Facebook tramples human research ethics and gets published by PNAS for the effort

Facebook may have experimented with controlling your emotions without telling you

I start out an angry bastard on most days, but that’s just before coffee. After that, I actually lighten up and quite enjoy life and laughter. I’m really not the bitter old curmudgeon I tend to unleash when I write. Even much of my political ranting is spent more tongue-in-cheek and facepalming than actually risking a real aneurysm.

But this pisses me right off.

If you’re not familiar with human research, I urge you to brush up on something called an Internal Review Board. Sure, it’s Wikipedia, but for our purposes it’s sufficient to get you up speed here. At hospitals that engage in animal testing, tons of paperwork outlining methods, protocols, etc. need to be filed with their IRB before a mouse so much as gets injected with saline as a control. In academic settings, psychologists must do much the same when testing various of their theories before they can proceed. Hell, I know a grad student in philosophy who had to jump through hoops before she could even pose thought experiments to human subjects.

To many, this might seem a bit absurd. How could asking someone questions hurt them? Or expose the institution to risk and/or litigation? It’s plausible that a question could pull the rug out from under someone, leading to what, an existential crisis? A crisis of faith? These might change the subject’s behaviors going forward, which behaviors, in retrospect, might appear in a poor light and be construed as damage. Hell, in this day and age, there’s plenty of litigious souls who would consider having a sad “damage.”

From an institutional point of view, IRBs have many functions, but at the end of the day it’s largely about mitigation of risk and liability.

More importantly, these boards are about ethics. There is a right way and a wrong way to conduct research, especially when it involves humans. What those right and wrong ways are form the body of a great deal of research and debate, but that is exactly because it is so very important. Ethicists and the professionals that rely on them have a vested interest in doing what’s right. Sometimes this is simply because doing the right thing is simply the right thing to do. Sometimes it’s risk management. Sometimes it’s about building and protecting a brand. What company today really wants to have their brand associated with unethical human studies?

We have an answer to that question now. Facebook.

Here’s the kicker, as I see it:

None of the users who were part of the experiment have been notified. Anyone who uses the platform consents to be part of these types of studies when they check “yes” on the Data Use Policy that is necessary to use the service.

Facebook users consent to have their private information used “for internal operations, including troubleshooting, data analysis, testing, research and service improvement.” The company said no one’s privacy has been violated because researchers were never exposed to the content of the messages, which were rated in terms of positivity and negativity by a software algorithm programmed to read word choices and tone.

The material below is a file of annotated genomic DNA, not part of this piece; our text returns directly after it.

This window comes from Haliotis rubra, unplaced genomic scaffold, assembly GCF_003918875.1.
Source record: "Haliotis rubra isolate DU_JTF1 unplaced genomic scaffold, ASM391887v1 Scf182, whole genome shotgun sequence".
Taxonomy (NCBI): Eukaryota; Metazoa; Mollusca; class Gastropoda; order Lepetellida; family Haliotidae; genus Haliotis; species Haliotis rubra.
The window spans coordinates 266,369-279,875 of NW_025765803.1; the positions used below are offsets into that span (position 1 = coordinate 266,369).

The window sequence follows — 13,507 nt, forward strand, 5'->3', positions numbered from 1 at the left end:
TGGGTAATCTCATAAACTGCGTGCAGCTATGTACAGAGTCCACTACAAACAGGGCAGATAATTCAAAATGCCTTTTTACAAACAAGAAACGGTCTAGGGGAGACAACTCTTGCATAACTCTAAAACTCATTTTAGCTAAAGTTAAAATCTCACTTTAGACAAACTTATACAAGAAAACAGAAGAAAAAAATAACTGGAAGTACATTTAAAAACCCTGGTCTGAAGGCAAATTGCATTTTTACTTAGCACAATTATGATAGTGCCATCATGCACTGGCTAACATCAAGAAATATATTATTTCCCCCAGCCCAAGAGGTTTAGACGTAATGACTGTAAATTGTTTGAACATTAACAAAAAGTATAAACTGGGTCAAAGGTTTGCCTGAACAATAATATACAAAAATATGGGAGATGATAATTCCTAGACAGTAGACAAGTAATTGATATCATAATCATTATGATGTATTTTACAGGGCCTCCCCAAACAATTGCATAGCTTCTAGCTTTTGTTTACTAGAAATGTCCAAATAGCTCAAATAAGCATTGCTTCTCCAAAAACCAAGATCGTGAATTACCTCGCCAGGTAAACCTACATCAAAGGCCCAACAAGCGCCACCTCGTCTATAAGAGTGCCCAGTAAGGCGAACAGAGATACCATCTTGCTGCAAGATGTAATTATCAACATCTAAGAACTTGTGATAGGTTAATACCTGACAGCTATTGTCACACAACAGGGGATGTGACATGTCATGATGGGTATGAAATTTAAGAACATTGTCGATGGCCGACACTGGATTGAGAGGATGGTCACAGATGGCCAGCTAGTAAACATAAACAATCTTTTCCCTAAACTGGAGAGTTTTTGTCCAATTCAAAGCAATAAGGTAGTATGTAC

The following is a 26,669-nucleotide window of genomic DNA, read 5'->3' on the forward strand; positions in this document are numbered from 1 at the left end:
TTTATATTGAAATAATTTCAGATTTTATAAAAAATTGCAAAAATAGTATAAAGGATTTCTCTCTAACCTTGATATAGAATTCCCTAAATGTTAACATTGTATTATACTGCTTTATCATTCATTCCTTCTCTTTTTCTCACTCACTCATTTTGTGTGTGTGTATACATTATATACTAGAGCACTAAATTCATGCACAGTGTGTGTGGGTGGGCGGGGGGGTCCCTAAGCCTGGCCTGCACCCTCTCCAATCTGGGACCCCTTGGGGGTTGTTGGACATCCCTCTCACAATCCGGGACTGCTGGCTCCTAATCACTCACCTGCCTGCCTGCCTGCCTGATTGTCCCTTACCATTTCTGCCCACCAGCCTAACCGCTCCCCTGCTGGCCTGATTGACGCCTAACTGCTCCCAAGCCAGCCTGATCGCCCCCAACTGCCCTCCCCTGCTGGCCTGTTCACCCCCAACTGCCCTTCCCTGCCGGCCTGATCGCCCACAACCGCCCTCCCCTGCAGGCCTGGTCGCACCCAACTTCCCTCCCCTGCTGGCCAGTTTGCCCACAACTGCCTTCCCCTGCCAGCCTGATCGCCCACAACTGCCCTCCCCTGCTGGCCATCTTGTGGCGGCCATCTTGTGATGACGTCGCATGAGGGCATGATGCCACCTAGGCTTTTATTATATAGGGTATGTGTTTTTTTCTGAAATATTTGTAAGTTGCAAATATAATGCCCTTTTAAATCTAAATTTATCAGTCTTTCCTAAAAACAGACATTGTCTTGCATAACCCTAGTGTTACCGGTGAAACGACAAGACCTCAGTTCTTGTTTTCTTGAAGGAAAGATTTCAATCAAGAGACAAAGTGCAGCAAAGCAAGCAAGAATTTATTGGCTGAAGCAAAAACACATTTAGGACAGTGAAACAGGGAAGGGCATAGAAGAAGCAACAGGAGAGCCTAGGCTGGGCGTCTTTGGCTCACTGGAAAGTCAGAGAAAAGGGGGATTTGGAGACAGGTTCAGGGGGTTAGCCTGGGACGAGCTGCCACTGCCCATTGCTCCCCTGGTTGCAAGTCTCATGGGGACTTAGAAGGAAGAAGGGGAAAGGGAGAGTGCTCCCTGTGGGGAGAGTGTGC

Seriously? This might pass muster for some legal beagle whose answer to the question, “what does this law mean?” is “it depends on who is paying me.” This does not pass my sniff test even remotely. Truly, when you signed up for Facebook, did you even bother to read this policy before you consented? For most of you, the answer is, “of course not. Who the hell reads these things? I just want to see pictures of kittehs.” For the rest of you, in your wildest dreams did you imagine that “research” as mentioned in the agreement meant you’d conceivably be used in…not just marketing research or computer systems testing of some kind, but actual psychological or sociological research?

Did you know that you were consenting to have your emotional state manipulated?

693,003 people in particular probably did not.

How many wives got black eyes after this experiment?

How many road rage episodes were triggered?

How many razor blades went from bad idea to suicide attempt?

We’ll never know. The risk of even one, especially in the garish context of corporate research for profit, is too great a risk. Whether or not you think I’m being silly is of no importance. The importance is that Facebook made that decision for you, back when you probably didn’t bother reading the terms, or, like me, naively thought those terms meant things other than this.

Worse, Proceedings of the National Academy of Science legitimized this travesty of human research ethics by publishing this paper. Granted, Facebook is no Mengele. Hell, like it or not, Mengele’s unethical, nay, barbaric methods, have provided valuable medical data that we benefit from to this day, data that could never have been gained in any other manner. As a global society of civilized humans, we were supposed to have learned something from that and applied it.

Apparently we didn’t. I can only hope there is sufficient and legitimate outcry from tried and true ethicists that will keep, if not the likes of Facebook from doing this again, august journals like PNAS from aiding and abetting this kind of abrogation of such basic ethics that even first year sociology students learn a thing or two about them by way of Tea Room Trade.


Image credit: Tolbasiaigerim @ Wikimedia Commons. Licensed under Creative Commons.


17 replies »

  1. Wow. Yeah, this is out of bounds. Thing is, they could have done the same study ethically. They have the data on everyone, so they could simply have scored N users’ organically occurring (ha haha – organic, because FB doesn’t do any manipulation or targeting already) feed content for emotional charge, then measured their responses. It wouldn’t have been a little harder, maybe, but the results would have been every bit as valid – maybe moreso, in fact.